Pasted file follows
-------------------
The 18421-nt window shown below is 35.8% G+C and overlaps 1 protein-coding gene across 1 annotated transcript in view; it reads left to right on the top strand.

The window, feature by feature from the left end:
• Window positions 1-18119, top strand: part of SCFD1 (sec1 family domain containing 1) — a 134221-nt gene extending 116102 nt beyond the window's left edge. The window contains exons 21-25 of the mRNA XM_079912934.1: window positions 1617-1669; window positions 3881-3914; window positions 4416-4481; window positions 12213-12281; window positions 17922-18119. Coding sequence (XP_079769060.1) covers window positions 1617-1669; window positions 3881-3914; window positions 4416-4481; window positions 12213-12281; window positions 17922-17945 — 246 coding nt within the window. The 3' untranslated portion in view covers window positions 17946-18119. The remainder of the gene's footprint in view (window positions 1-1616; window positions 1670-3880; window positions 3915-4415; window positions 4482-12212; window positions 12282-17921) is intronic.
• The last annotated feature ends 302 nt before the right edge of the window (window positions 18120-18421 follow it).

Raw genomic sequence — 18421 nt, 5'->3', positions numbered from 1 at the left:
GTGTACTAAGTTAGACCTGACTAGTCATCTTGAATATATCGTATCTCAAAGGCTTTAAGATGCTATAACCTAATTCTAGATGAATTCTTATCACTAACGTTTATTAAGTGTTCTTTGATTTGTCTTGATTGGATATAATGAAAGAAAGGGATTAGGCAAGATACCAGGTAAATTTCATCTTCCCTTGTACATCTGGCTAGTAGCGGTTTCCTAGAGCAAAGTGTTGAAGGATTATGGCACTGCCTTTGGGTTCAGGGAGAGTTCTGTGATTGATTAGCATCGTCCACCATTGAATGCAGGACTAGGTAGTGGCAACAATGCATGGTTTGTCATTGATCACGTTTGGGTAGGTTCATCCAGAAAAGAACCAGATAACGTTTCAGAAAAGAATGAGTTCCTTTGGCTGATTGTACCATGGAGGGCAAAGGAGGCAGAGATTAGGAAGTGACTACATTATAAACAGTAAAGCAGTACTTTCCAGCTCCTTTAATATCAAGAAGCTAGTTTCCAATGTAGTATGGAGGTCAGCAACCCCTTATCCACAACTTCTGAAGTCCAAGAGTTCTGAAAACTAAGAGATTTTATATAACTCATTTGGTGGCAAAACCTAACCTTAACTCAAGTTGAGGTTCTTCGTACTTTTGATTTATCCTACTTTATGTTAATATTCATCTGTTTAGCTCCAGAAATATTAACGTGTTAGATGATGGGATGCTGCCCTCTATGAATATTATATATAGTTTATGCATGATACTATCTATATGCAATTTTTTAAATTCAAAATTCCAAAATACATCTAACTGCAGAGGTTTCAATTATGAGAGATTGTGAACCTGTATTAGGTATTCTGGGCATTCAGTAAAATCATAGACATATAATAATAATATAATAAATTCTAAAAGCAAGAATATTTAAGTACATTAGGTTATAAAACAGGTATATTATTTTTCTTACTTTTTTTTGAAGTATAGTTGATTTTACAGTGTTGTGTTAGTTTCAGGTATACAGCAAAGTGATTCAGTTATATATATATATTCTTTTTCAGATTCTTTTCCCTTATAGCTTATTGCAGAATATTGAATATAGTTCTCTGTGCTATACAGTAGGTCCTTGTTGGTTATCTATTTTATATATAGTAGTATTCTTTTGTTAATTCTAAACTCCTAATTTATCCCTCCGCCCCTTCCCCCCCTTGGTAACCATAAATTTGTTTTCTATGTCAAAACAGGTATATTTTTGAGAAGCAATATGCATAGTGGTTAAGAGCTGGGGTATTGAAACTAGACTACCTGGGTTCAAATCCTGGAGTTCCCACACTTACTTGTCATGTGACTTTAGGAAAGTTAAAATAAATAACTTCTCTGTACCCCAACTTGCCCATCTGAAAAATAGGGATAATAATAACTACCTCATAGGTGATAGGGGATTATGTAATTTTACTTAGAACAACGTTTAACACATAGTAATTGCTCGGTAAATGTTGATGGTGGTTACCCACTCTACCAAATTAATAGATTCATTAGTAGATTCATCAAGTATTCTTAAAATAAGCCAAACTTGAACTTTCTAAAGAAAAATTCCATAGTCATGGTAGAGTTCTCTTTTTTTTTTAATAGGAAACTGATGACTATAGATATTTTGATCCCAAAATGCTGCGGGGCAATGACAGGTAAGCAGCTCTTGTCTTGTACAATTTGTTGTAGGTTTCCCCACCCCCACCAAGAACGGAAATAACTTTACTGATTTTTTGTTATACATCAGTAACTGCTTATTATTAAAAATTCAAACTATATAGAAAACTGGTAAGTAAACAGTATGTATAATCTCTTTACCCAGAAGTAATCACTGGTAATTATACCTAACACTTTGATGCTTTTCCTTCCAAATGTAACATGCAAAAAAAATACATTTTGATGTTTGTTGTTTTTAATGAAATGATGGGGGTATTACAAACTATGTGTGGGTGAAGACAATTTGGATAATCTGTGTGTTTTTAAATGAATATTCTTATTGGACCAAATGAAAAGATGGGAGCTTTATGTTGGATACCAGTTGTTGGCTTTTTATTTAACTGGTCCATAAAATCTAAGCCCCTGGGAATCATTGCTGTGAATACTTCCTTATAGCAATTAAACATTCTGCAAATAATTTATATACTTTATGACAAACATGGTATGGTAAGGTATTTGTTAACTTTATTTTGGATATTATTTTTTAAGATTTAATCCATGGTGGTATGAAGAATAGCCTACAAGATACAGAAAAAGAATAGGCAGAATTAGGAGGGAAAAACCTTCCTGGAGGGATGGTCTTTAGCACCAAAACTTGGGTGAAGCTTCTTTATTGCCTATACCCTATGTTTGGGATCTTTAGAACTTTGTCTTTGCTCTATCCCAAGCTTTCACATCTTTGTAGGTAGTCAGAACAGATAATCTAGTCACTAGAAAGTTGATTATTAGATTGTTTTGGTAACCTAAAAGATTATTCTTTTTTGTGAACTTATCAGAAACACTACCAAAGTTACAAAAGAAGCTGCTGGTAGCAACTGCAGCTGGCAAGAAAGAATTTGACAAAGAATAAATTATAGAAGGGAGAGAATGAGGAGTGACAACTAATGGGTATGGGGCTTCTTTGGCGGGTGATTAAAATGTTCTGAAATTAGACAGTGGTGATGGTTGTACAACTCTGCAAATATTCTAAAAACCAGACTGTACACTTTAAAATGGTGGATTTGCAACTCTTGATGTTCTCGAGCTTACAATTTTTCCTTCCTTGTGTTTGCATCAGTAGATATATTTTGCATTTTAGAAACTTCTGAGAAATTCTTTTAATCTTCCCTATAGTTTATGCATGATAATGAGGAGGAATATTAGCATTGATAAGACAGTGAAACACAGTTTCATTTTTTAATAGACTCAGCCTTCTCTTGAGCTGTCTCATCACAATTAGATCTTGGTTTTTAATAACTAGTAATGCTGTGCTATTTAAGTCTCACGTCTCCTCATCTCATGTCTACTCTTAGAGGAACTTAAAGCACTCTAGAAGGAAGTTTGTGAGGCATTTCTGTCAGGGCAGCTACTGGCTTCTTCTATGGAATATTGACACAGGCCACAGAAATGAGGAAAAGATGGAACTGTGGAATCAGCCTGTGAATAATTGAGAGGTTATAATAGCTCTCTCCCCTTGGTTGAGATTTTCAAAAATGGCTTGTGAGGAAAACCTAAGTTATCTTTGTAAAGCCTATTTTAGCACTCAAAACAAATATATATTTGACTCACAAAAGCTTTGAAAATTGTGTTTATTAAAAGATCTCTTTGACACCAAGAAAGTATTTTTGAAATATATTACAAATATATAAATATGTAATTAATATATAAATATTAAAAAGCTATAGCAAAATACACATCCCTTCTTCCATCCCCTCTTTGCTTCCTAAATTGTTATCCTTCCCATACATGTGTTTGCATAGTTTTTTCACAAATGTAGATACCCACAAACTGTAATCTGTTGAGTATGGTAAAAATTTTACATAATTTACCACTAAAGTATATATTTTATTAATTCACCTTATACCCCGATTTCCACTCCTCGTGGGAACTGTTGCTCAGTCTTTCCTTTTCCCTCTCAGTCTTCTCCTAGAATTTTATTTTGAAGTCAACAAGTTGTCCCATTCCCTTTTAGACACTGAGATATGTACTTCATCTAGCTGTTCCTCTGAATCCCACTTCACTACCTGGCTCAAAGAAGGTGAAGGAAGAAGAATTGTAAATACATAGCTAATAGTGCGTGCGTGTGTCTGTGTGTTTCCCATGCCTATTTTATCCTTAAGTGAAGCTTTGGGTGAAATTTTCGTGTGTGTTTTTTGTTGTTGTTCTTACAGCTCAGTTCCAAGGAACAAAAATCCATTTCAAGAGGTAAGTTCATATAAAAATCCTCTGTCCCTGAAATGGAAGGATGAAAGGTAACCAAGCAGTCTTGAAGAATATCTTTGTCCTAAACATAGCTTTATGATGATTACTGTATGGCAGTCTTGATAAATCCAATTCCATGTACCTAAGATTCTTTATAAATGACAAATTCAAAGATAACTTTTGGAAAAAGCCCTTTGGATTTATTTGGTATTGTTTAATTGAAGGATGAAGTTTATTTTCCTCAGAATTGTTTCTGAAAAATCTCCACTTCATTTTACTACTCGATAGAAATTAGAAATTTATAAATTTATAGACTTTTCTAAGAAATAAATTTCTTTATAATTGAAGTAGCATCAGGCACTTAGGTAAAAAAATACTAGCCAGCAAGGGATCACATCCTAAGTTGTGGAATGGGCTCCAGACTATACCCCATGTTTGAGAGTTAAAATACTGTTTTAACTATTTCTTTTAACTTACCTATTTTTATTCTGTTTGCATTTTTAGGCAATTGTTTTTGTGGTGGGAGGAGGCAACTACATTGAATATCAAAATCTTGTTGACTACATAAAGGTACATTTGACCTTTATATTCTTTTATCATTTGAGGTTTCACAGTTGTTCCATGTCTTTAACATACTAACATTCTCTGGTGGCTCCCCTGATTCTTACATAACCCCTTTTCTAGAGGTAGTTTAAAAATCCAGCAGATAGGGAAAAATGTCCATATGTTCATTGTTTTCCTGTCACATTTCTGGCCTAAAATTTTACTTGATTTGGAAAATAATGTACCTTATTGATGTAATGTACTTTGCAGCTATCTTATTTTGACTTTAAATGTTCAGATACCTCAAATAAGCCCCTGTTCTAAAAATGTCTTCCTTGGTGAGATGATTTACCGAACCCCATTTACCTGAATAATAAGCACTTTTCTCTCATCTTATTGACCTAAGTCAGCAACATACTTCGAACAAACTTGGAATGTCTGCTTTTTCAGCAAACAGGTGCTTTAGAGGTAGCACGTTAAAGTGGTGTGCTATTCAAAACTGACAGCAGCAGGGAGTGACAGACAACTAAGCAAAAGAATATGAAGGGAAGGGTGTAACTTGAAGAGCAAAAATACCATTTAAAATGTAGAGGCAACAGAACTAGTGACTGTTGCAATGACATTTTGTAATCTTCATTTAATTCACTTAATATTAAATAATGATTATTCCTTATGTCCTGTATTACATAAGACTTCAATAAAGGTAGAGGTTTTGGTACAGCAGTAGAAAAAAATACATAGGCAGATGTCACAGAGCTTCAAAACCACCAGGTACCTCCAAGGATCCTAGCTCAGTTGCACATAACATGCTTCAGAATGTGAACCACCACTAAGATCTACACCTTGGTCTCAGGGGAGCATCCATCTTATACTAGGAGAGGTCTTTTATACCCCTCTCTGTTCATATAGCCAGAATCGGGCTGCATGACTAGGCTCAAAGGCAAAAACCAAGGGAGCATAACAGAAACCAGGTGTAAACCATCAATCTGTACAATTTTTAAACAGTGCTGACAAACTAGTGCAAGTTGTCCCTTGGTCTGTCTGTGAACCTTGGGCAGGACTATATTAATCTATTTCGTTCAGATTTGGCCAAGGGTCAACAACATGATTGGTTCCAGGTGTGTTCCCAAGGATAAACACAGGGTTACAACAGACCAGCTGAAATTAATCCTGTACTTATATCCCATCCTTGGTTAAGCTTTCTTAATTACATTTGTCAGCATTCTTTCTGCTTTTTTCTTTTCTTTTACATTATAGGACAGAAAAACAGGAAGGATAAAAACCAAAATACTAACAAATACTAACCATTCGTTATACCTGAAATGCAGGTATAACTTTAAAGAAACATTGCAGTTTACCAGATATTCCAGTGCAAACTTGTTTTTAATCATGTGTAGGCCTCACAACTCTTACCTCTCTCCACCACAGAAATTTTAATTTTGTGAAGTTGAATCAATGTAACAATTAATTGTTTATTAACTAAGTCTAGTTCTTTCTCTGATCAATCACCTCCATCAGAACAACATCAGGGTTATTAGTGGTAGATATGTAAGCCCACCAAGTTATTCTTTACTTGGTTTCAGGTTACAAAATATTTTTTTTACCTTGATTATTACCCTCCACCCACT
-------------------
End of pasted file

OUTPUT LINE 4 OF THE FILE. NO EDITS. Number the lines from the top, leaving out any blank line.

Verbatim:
• The last annotated feature ends 302 nt before the right edge of the window (window positions 18120-18421 follow it).